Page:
There are many signs of identity theft—some are subtle while others are bold and immediately noticeable. Having your identity stolen can mean losing money, losing financial opportunities like new jobs or loans, and losing your sense of security. But understanding the signs of identity theft is one important step toward reducing the risks, along with protecting your identity using an identity protection service like LifeLock Standard.
In 2022 alone , the Federal Trade Commission recorded more than 1.1 million reports of identity theft in the United States, and identity theft and scams accounted for an $8.8 billion loss for consumers that year. If you want to reduce the likelihood of having your identity stolen, look for these common signs of identity theft:
- Unexplained financial activity
- Unexpected decline of credit applications
- Missing mail and suspicious address changes
- Unfamiliar accounts or loans
- Inaccurate credit report
- Unexpected debt collection calls
- Social Security number (SSN) misuse
- Unusual medical bills or insurance activity
- Strange emails, phone calls, and text messages
- Drastic drop in credit score
- Difficulty accessing online accounts
- Unexplained background check results
- Personal information disclosure
- Investment scams
- Returned payments
- Maxed-out insurance benefits
- Missing tax refunds
- Utilities are shut off
- Strange packages arrive
- Random log-in notifications
- An online account page has changed recently
- Incorrect purchase verification calls
- The government denies benefits
Let’s take a look at some of 2024’s biggest warning signs of identity theft.
If you notice unauthorized withdrawals from any of your bank accounts or you find credit card charges you didn’t make, it could be a sign of identity theft. Pay close attention to your accounts because many thieves will start by making small deposits and withdrawals before making large charges. Credit card fraud can take longer to notice, so check those accounts at least a couple of times every month.
One sign your identity may have been stolen is that you are denied credit you should qualify for. People who steal your identity may use that information to open new accounts. They’ll then run up charges on those accounts and not pay them, further lowering your credit score. You may also receive rejection letters or emails for cards or loans you didn’t apply for.
If you haven’t been receiving the mail you normally get every month, it could be a sign of identity theft. Yes, your identity can be stolen with only a name and address—a thief may have stolen the mail directly from your mailbox to access your personal information, or they could have changed your address to receive more of your data or intercept packages they ordered in your name.
If you receive an email or letter about a new account at a store you don’t shop at or from a loan provider discussing the terms of a loan you didn’t apply for, it could be a sign that your identity was stolen. Even something as innocuous as a free discount membership could be a sign of theft in progress.
Regularly checking your credit reports isn’t just about keeping an eye on your credit rating; it’s a good way to see if any new credit card accounts or loans have been applied for or taken out in your name. In addition to credit card accounts, your credit report will also show addresses associated with your name, so check to make sure they’re accurate, too. If you see anything suspicious, disputing a credit report error quickly can help limit the damage done to your credit.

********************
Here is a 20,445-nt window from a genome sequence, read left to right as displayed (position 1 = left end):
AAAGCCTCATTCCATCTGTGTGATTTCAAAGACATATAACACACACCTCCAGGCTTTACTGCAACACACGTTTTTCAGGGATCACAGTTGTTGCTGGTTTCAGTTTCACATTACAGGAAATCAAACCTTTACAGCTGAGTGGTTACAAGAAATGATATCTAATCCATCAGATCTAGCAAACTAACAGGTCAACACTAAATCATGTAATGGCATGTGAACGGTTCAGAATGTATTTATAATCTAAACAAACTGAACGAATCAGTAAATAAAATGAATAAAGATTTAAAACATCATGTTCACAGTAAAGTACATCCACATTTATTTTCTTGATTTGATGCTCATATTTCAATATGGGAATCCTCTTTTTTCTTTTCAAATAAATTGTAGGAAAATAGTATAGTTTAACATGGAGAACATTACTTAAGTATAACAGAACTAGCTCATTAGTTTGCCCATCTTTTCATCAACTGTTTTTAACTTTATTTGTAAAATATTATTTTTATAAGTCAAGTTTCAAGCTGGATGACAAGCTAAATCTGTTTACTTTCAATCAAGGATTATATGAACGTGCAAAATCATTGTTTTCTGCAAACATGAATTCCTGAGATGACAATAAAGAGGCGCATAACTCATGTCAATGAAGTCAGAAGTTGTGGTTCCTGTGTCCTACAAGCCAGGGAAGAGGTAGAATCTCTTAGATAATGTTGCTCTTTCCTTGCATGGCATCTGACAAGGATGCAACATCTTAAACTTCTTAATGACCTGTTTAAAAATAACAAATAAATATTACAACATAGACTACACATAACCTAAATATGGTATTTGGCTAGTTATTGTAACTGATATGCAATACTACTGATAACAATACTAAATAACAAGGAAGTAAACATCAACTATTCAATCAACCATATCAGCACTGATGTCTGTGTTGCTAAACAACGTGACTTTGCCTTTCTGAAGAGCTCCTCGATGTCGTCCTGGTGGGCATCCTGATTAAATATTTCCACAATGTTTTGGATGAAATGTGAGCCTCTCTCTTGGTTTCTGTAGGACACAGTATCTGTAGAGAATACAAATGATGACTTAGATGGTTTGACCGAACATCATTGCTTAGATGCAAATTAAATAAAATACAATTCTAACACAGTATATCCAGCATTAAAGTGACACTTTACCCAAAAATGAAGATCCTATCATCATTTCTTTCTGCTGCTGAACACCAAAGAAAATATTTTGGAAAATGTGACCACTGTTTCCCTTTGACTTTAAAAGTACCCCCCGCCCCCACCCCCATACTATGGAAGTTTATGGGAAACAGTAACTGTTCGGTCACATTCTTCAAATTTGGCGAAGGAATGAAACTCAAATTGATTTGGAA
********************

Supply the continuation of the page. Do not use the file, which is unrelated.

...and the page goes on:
While answering phone calls from numbers you don’t know isn’t a great idea, if a caller leaves a message informing you that they’re trying to collect a debt, it could mean that your identity was stolen. Check your credit report to see if there are any accounts you didn’t open. You should also check your insurance claims to make sure someone isn’t using your name and insurance information for medical treatments.
Because your Social Security number can be used to apply for jobs, loans, and even insurance, it’s important to stay vigilant in case of Social Security fraud. If you find out it's been used by someone else, contact the Social Security Administration to have a hold placed on your SSN. You can also contact the Office of the Inspector General to report the fraud.
Medical identity theft happens when someone uses your personal data to receive medical treatment or money for fraudulent procedures, medications, and equipment. If you see claims that you didn’t submit on your explanation of benefits documents or you receive bills from providers you've never used, it could mean your identity has been stolen.
If you receive a phone call (even a silent phone call), text message, or email from someone claiming to offer a better deal on insurance or an updated Medicare card, don’t give them any personal information. They could be phishing for personally identifiable information (PII) in order to steal your identity. If you think a call is bogus, hang up. You can call the company or organization the person claimed to work for and see if they are legitimate.
A surprising drop in your credit score could mean your identity was stolen, especially if you haven’t applied for or opened any new accounts or if you've racked up a significant amount of debt recently. If a thief obtains your information, they may try to open many accounts (or use the credit card number they’ve stolen) as quickly as possible.